Sufjan Stevens


It’s something of a shame that we lowly reviewers don’t get to see the performance about the Brooklyn-Queens Expressway for which this album is the soundtrack. We’re also missing essays, photographs and a comic book about the titular highway. But we are told the concept is in the sound, that the albums can work standalone… so we listen close, and try to imagine cars.

So everyone’s go-to guy for a bit of folk has stripped away vocals, pop structures and some of his signature warmth to present us with this set of instrumentals. The pieces go from gentle to grand, and ostensibly illustrate unseen things: the orchestra rattling with triangles in ‘Introductory Fanfare for the Hooper Heroes’ to pour magic on… something. A spasmodic trumpet over gradually rising and falling strings in ‘Movement II: Sleeping Invader’ blusters with that strange, patriotic promise associated with… something. In any case, it sounds enough like a musical interpretation of car horns to guess at that being the motive, though shorn of the visual accompaniment, it’s an at times vague and frustrating listen.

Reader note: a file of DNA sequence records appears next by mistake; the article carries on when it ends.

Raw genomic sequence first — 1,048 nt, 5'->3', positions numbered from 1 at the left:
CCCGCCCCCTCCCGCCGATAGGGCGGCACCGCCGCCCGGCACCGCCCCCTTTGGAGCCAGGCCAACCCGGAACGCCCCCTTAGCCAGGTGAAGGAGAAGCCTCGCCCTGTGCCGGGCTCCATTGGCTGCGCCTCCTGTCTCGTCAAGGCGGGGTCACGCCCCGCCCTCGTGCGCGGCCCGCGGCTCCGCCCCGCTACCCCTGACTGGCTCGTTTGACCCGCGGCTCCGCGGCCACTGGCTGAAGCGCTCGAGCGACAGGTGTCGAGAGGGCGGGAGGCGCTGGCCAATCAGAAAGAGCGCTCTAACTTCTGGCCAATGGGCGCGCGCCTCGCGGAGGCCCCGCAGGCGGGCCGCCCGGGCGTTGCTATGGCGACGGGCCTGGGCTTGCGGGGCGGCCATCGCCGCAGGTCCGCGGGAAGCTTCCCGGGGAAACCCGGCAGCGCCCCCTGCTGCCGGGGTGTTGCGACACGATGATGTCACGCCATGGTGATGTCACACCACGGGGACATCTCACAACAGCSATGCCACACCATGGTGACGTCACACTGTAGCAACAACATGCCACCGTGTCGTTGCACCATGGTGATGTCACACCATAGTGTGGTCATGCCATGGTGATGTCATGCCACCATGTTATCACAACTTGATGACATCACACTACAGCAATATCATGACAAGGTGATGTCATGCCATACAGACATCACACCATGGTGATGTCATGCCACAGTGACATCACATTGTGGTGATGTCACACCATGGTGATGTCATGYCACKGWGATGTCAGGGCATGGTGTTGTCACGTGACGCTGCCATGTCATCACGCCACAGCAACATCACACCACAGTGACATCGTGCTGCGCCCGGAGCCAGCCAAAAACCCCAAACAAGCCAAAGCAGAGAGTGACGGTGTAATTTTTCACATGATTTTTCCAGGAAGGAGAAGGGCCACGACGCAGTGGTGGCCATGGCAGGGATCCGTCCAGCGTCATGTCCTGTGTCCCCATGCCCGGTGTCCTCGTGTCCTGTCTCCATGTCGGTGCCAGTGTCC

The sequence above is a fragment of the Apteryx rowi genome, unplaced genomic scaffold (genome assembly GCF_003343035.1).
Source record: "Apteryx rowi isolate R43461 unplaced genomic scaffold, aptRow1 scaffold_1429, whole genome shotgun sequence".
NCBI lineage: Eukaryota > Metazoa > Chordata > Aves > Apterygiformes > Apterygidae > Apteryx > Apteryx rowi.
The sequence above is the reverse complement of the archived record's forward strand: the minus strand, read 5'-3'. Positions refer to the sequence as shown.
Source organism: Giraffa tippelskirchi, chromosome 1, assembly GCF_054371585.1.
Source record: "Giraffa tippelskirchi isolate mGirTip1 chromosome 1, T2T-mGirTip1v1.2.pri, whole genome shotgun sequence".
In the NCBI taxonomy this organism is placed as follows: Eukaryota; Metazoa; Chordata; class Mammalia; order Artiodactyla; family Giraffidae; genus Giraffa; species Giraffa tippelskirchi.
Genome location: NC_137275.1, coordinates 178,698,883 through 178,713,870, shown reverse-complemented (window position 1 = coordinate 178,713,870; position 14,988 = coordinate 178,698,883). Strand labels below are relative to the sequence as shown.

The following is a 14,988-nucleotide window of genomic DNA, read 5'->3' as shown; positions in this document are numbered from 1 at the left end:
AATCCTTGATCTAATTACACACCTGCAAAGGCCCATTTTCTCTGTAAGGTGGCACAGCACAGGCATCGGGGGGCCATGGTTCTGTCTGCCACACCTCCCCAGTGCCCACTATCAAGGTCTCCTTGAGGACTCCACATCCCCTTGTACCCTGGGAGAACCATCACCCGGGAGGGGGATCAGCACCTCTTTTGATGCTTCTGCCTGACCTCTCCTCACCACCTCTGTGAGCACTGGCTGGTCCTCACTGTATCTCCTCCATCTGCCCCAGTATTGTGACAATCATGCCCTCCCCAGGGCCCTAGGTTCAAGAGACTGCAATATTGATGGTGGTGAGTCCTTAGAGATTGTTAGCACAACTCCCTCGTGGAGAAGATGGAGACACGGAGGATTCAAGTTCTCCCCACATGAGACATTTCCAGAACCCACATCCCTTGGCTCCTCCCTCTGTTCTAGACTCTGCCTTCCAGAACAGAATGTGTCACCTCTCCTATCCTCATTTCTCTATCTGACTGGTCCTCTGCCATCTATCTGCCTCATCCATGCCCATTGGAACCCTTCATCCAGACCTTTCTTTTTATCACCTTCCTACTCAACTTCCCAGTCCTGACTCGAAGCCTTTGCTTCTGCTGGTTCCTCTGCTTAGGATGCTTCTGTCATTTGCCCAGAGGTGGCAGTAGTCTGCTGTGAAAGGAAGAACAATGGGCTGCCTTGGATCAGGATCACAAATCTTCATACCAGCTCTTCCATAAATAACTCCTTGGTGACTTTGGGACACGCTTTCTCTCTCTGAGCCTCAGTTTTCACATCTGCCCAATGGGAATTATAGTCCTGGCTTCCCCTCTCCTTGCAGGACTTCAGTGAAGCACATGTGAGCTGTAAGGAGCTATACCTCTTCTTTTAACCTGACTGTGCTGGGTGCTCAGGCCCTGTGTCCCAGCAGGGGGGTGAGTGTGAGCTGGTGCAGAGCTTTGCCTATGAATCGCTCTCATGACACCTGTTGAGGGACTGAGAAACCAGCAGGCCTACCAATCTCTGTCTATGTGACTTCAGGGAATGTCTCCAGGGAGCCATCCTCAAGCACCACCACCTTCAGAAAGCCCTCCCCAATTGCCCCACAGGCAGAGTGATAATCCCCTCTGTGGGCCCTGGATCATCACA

There’s a bit more to relish when melodic themes start to emerge and morph, such as in ‘Movement IV: Traffic Shock’ which surges through sonically from the BQE’s birth in the 30s to electronica mottled with flutes, sounding like any and every video game’s Futuristic Level, and the infectious pomp certainly makes for an enjoyable listen. But will it have the legs of say, Illinois, his 2005 album regarded by some as one of the finest of the decade? I mean, as a record it almost makes for a novelty look at classical music, the kind of rough, polyester impression you’d buy pre-made for Halloween. It’s therefore unlikely to cross over to contemporary classical aficionados, while at the same time risking a lack of appeal to anyone save those lucky enough to see the entire show in New York in 2007 – and perhaps hardcore collectors of Sufjanisms.

The writing of odes to places (whether countries, bus-stops or incredibly congested highways in Brooklyn) is always going to be an interesting form of creative expression. The frustration of The BQE, though, is a lack of illumination when it’s taken on musical terms alone. Perhaps the next State-themed album will allow Stevens’ lyricsm to create a broader, more vivid guide to place. For now, The BQE merely – and perhaps aptly – merely feels like part of a journey to somewhere else.

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